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Home Excitation Characteristics of IronCore Reactors Effect of Air Gaps Air Gap and Wave Form  
See also: Correction for Fringing at Short Air Gaps  
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Air Gap and Wave Form
The introduction of an air gap in a given iron circuit increases the fundamental component I_{mag1} in Fig. 59 without appreciably affecting the coreloss current I_{c} or the component (I_{mag}  I_{mag1}) in the magnetizing current resulting from the harmonics. Thus, the fundamental component is increased without increasing the harmonics, a condition that leads to a more nearly sinusoidal wave form for the exciting current. If the increase in the fundamental component of the magnetizing current produced by the air gap is I_{air}, Eq. 547 becomes
Figure 513 shows the components of exciting current I_{iron} for the iron, I_{air} for the air gap and the total exciting current I_{(iron + air)} in a reactor or transformer with an iron core containing an air gap. The induced emf e and the flux Φ are both sinusoidal. The total exciting current I_{(iron + air)} has a better wave form than the exciting current for the iron alone. It is important to note that the airgap component current is in phase with the flux wave and is therefore also in phase with the fundamental harmonic of the magnetizing component in the exciting current required by the iron alone. Therefore, the magnetizing current I_{air} for the air gap adds directly to the fundamental harmonic I_{mag1} as indicated in Eq. 578.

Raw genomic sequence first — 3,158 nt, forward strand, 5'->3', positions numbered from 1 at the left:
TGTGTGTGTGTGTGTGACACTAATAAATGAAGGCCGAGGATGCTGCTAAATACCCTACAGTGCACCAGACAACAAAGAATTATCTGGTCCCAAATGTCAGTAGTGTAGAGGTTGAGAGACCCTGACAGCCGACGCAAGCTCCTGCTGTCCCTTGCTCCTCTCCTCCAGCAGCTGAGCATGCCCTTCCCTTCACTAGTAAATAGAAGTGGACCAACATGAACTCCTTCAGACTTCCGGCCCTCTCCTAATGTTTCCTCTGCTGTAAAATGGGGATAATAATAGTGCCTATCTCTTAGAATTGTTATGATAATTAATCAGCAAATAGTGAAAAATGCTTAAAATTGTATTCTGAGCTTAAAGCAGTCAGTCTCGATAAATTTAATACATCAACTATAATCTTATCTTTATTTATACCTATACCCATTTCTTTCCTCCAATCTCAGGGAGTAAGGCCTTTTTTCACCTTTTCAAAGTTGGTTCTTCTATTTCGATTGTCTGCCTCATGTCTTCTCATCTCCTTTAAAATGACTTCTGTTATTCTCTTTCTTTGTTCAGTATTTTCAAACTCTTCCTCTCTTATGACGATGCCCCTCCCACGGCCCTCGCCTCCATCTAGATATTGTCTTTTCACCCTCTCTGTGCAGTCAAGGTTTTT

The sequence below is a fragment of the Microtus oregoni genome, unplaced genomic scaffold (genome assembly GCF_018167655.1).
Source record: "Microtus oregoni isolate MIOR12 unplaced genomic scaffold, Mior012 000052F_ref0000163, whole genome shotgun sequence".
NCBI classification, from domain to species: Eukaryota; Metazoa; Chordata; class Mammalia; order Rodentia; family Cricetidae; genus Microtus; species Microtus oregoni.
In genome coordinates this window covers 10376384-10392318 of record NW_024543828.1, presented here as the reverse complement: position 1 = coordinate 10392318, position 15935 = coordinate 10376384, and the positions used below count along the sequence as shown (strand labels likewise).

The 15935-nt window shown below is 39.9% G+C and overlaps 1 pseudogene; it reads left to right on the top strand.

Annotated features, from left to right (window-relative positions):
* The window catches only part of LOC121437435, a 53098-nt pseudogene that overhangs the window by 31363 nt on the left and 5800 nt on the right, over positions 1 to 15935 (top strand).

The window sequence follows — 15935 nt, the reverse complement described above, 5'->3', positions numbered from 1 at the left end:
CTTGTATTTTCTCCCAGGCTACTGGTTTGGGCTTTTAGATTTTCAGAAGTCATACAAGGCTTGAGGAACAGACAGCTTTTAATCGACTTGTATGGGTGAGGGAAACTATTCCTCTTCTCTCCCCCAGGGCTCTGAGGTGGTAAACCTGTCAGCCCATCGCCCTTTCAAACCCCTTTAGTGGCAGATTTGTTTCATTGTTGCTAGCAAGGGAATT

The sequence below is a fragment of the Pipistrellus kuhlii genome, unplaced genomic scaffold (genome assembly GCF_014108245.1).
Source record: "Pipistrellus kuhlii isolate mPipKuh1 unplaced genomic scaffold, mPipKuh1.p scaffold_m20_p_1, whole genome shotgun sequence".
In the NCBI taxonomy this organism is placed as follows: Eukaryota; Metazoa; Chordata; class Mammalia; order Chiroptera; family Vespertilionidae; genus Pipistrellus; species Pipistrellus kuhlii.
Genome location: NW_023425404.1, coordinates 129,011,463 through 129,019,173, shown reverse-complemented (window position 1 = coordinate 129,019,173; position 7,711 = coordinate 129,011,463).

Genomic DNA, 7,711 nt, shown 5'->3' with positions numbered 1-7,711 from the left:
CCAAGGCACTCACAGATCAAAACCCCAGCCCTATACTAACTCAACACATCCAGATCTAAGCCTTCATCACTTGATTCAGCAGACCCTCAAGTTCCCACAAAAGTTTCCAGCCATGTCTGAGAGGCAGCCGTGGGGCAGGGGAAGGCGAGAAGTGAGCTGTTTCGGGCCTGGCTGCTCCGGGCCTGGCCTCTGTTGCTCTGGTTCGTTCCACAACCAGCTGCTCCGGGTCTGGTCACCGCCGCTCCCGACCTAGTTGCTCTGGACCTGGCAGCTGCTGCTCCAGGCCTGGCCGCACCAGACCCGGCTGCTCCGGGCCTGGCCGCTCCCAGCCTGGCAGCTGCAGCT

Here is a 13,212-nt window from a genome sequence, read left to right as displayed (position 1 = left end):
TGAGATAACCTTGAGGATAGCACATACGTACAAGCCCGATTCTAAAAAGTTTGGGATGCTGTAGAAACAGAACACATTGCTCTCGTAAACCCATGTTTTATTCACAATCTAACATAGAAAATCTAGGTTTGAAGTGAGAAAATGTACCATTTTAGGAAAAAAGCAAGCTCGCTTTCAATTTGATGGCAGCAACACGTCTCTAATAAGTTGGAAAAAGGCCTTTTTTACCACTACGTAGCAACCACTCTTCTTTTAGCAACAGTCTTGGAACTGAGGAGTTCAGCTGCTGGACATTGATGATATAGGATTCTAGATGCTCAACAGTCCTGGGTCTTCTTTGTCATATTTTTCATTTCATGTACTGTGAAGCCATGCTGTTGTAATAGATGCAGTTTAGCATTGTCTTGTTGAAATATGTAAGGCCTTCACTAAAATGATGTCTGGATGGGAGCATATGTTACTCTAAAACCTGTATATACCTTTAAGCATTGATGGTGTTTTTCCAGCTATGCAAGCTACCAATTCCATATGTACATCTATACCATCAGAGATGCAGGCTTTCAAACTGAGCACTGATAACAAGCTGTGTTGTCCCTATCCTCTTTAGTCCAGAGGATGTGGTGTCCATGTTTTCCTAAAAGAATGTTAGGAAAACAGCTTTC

Home Excitation Characteristics of IronCore Reactors Effect of Air Gaps Air Gap and Wave Form